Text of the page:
Attorneys General from ten states — Alabama, Arkansas, Idaho, Kansas, Louisiana, Nebraska, South Carolina, Tennessee, Texas, and West Virginia —on September 5th to have DACA declared unlawful. Jeff Sessions is known to support the suit, which makes it unlikely the feds will contest it in court. [DACA Amnesty Faces Sept. 5 Legal Deadline, by Neil Munro, Breitbart, August 23, 2017]

Now we’re hearing that the President may pre-empt the court case by just rescinding the Obama order, as he is entitled to do. [ Trump seriously considering ending DACA, by Jonathan Swan, Axios, August 24, 2017] As, indeed, he could have done at any time since he was inaugurated; as, on the campaign trail last year, he promised to do, quote, “on Day One” of his presidency.

So why didn’t he do it? The theory’s been aired — by our own Peter Brimelow, for example — that the President has just, for political reasons, preferred to let the courts do the job for him.

But if that has been the President’s strategy, it comes with some risks.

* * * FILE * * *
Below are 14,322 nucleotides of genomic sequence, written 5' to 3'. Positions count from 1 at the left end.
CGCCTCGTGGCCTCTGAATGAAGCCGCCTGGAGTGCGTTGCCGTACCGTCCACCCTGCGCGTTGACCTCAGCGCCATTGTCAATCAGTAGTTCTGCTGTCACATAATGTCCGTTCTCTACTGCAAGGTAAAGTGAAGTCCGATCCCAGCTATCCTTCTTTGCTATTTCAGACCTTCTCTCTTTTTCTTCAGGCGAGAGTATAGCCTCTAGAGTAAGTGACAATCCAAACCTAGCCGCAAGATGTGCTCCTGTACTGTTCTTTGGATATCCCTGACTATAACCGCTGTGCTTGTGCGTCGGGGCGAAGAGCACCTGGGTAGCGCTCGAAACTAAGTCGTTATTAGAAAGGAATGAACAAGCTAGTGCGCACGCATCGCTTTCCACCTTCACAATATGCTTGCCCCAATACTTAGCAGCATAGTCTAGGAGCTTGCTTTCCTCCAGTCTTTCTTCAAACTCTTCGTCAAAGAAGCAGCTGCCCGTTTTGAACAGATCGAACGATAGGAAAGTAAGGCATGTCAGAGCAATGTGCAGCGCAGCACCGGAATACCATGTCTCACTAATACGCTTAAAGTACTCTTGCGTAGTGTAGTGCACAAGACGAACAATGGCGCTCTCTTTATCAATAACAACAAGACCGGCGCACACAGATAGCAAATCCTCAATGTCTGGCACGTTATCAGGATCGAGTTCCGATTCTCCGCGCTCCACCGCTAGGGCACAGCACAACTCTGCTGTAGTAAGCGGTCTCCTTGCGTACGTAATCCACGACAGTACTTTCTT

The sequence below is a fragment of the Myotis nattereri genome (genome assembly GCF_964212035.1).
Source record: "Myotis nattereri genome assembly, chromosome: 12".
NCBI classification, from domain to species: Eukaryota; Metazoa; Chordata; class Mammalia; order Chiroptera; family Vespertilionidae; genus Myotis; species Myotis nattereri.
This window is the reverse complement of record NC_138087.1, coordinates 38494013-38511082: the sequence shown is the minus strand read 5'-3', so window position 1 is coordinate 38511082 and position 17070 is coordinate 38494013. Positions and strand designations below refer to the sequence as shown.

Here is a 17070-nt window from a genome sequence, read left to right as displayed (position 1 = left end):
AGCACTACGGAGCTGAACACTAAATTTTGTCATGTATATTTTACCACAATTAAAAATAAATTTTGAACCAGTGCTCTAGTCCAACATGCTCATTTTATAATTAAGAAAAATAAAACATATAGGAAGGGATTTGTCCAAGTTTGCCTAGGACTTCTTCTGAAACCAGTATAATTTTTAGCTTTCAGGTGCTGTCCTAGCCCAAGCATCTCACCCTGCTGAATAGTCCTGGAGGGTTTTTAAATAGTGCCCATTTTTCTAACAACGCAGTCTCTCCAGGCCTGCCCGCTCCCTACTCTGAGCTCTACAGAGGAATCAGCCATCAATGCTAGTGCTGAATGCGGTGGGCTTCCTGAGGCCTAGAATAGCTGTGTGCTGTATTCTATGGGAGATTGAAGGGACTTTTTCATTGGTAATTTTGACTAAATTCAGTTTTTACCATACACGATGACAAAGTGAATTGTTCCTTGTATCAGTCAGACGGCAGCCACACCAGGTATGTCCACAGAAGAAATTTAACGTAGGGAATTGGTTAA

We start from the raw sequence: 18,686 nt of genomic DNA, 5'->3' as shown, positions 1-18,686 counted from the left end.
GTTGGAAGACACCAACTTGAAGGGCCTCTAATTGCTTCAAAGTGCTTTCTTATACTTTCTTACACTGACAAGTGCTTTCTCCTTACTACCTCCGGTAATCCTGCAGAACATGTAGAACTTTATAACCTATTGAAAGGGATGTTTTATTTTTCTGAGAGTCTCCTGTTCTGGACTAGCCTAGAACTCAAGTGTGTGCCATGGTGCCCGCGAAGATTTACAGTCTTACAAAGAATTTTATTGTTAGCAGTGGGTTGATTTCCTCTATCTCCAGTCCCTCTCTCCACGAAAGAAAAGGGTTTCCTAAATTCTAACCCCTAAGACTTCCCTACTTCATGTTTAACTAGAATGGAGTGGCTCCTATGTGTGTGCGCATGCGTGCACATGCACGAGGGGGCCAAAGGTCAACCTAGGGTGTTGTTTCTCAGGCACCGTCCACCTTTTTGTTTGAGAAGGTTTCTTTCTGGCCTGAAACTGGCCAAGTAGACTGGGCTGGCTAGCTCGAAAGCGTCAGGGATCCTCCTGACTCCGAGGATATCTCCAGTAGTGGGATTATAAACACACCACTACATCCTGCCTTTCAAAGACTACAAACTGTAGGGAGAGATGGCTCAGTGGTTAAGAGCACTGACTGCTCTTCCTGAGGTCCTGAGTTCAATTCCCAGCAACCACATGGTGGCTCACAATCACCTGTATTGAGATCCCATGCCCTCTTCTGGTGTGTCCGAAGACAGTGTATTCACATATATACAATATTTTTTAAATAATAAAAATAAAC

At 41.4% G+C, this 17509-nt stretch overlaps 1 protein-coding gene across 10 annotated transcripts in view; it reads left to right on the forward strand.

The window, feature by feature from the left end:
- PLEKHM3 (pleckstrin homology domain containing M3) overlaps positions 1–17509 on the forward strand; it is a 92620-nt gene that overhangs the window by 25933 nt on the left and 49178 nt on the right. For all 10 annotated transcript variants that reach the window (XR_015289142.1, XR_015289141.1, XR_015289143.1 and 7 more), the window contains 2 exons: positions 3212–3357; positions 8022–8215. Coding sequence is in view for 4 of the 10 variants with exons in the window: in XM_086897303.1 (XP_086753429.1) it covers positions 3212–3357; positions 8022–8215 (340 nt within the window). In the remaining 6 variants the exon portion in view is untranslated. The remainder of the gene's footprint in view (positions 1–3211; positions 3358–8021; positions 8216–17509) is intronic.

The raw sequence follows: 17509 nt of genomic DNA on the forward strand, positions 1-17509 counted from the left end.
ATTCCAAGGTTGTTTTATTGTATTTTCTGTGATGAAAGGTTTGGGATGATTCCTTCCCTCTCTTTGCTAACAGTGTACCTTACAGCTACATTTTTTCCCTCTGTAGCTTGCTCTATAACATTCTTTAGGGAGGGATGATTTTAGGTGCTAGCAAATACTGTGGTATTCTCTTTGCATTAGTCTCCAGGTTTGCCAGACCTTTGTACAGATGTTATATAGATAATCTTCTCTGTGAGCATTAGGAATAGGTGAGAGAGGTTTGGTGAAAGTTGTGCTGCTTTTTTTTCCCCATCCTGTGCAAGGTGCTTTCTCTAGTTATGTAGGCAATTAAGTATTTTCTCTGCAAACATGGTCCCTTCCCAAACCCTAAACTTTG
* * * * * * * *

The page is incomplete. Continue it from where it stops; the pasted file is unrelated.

Two years ago, a federal judge in Texas stopped DAPA, a similar program but for adult illegals. The Obama administration appealed to the Supreme Court; but the court deadlocked 4-4 so the lower court ruling stood. The assumptions are that the same Texas judge will give the same ruling on DACA, and that the Trump administration won’t appeal.

That second assumption is sound enough, but the first isn’t. There are differences between DAPA and DACA. The costs of DAPA to the states were more obviously burdensome than are the costs of DACA, for example. A skillful challenger could contest that point, or some other point, in court and possibly win on the law. No such challenger has so far shown up, but one might.

It would be best — cleanest, most decisive — for the President to act himself before September 5th. I hope he does so.

And finally, the rhetoric. This of course came at the President’s Phoenix rally on Tuesday.